In summary, I believe backraising has a time and a place (two players that have a ton of history between them, for example, could opt for this play).  However, a standard 1/2, 2/3 or 2/5 game at a local casino against random players should steer clear of this kind of play.  Slow play AA if you will, or fast play 'em and come running & gunning outta the gate, but don't Tricky Dicky limp / raise, repping AA - it just doesn't make sense...

Addendum: After writing this, it's funny, I've been thinking about my own move of 4bet shoving over PF.  I'm giving the same grief to my opponent by criticizing his play of folding out worse hands and only getting called by better... yada yada yada.  However, I neglect to address the fact that I'm doing the same thing for his remaining $160.  By shipping the last $160, I'm folding out the bluffs and "only getting called by better" or coin flip hands.  I partially address that in the statements above about the not wanting to "call and see what happens" A or K on the flop scenario, but I also believe that my opponent has shown overtures to being committed with his hand, and I have a strong read that his hand is either weaker than mine or at worst chopping with mine.  Therefore, I opt to shove over for those reasons.  That's my excuse, and I'm sticking to it :-).

Monday, February 4, 2013

Notes from the Oceans Eleven Casino & Palomar Card Club

A few notes that I took for the OE / Palomar poker rooms:
  • No post required when sitting as a new player in a hand out of big blind
  • No dead button; it certain cases, the table will go three blinds in order to avoid a dead button.  In the specific example, the SB gets up & leaves table.  The would-be Big Blind posts the BB and sits as the Small Blind and the would-be UTG posts BB as the new Big Blind.  During the next hand, the Big Blind posts the BB normally, the Small Blind posts the SB normally and BTN also posts a SB.  Thereafter, future hands normalize.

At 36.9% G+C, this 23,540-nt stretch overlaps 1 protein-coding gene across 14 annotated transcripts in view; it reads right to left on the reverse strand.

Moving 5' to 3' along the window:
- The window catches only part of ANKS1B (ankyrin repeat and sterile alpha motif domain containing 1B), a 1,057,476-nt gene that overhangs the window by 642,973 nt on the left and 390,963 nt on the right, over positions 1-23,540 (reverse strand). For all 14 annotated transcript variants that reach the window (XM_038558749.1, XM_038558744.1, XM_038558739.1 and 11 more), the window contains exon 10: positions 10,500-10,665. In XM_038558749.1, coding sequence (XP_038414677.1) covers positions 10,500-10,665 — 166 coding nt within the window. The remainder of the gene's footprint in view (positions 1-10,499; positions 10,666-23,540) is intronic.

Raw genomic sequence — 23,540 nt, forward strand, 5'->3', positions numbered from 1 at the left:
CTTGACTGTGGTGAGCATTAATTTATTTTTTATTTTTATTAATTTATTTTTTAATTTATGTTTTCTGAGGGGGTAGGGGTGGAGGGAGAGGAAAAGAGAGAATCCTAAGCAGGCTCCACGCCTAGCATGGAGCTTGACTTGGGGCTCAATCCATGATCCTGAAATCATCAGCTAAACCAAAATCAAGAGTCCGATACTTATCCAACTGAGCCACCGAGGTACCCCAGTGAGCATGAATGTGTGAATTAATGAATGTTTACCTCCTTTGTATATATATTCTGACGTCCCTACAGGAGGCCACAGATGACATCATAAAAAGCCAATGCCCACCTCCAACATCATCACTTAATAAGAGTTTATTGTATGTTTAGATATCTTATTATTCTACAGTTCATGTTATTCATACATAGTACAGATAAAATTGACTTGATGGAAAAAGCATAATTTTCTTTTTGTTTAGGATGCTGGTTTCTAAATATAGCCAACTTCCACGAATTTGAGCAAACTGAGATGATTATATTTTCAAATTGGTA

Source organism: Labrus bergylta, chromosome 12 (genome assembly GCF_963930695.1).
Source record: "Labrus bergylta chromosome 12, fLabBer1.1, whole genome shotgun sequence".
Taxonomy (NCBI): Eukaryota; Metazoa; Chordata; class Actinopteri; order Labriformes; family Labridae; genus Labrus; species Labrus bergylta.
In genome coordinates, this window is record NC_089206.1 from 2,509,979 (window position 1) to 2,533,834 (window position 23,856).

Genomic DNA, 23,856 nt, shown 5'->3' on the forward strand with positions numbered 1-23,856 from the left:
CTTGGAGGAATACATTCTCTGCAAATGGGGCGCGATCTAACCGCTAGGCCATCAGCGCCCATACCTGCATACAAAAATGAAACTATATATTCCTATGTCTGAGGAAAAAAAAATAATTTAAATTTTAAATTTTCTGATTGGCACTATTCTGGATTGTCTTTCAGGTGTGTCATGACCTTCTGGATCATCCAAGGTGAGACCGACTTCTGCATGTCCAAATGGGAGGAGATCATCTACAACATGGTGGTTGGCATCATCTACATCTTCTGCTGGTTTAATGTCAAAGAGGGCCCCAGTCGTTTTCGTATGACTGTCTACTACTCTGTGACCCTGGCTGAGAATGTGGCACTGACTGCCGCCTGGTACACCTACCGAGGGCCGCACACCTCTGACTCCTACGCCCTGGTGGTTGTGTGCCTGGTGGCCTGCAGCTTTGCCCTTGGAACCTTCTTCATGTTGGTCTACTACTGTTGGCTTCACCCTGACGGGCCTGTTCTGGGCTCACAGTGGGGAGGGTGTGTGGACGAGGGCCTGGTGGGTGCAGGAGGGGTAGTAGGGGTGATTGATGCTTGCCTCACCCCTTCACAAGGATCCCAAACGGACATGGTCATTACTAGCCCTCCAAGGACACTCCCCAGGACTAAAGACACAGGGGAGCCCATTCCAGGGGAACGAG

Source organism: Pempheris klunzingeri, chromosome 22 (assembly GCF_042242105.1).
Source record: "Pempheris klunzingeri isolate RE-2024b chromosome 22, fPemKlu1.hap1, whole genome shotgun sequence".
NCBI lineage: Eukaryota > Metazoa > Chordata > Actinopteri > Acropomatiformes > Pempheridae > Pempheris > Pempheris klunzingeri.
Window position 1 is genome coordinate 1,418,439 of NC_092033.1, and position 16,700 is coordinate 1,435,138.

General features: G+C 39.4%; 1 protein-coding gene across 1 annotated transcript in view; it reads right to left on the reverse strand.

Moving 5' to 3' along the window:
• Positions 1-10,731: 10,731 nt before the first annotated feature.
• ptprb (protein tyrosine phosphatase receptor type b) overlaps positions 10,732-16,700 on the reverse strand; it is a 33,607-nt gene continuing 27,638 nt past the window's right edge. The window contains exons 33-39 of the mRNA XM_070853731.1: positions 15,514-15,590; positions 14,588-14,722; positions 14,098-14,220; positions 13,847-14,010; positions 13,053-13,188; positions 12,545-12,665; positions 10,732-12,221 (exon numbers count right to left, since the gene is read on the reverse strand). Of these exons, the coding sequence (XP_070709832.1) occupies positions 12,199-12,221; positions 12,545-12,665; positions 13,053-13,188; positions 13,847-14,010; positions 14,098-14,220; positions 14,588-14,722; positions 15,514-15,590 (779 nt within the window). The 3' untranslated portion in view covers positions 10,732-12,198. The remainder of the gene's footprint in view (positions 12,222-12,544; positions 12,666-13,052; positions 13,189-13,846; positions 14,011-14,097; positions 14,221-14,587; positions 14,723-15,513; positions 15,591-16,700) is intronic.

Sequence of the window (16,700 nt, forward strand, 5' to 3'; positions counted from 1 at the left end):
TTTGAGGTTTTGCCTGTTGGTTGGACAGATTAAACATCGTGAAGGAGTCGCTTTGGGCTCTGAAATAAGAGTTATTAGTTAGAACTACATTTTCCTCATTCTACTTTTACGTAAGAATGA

• The bad beat jackpot requires both hole cards but not necessarily pocket pair to make qualifying quads; i.e. board of 3 3 3 8 8 qualifies if one player has 3 T (because the T kicker plays) and the other player has 8 8, etc.  As a result, the BBJ is typically $20-40,000 - smallish.  Aces full of Kings generally qualifies for the BBJ (Oceans Eleven for certain; not sure about Palomar Club)
  • The tables are 9 max.
  • The rake is $5 (for the 2/3 NLHE at least) every hand.  Flat fee.  No flop, no drop.  Stealing blinds *DEFINITELY* makes sense here because a simple BTN / CO raise nets $5.  Limping the BTN / CO puts your limp as the only pot on the flop (since the $5 gets dropped immediately, which makes up the SB + BB).
  • They run a 1/1 $60(?) game, a 1/2 $100, 2/3 $300, 2/5 $1500...
  • Again, the Blackjack offerings - in fact, any table game offerings [it seems] are interesting in what I suppose is all of California.  The casino charges a per-hand fee, $0.50, and have an outside contractor hired to bankroll the part of the "house."  If players so choose, they may take over the bank and play the side of the house for the same $0.50 fee per hand.  This rule seems to be universal within the non-Indian run casinos.
  • Oceans Eleven has a huge room with LOTS and LOTS of tables.  It's not quite the Commerce, but it's certainly up to par with Charles Town...  somewhere around 40-60 tables.  The limit tables are in another room.
  • Palomar Card Club is a small, home game atmosphere.  It has [at most] 8 tables, and they are must-move.  It was definitely a reg fest.  It should be noted that I will *NEVER* return to Palomar Card Club in future visits.  Simply put, it is not a very safe place.  Apparently, there are pimps and hoes right down the street, and the area is generally shady. 
  • Palomar does not have points / etc., but they give you a $5 voucher for every day played more than an hour and a half.  You can use the voucher to get food from the local restaurants (i.e. Dominoes around the corner, or a sushi place) or purchase water @ $1 / bottle.
  • For what it's worth, Poker Wiki has a comprehensive page on the California poker offerings.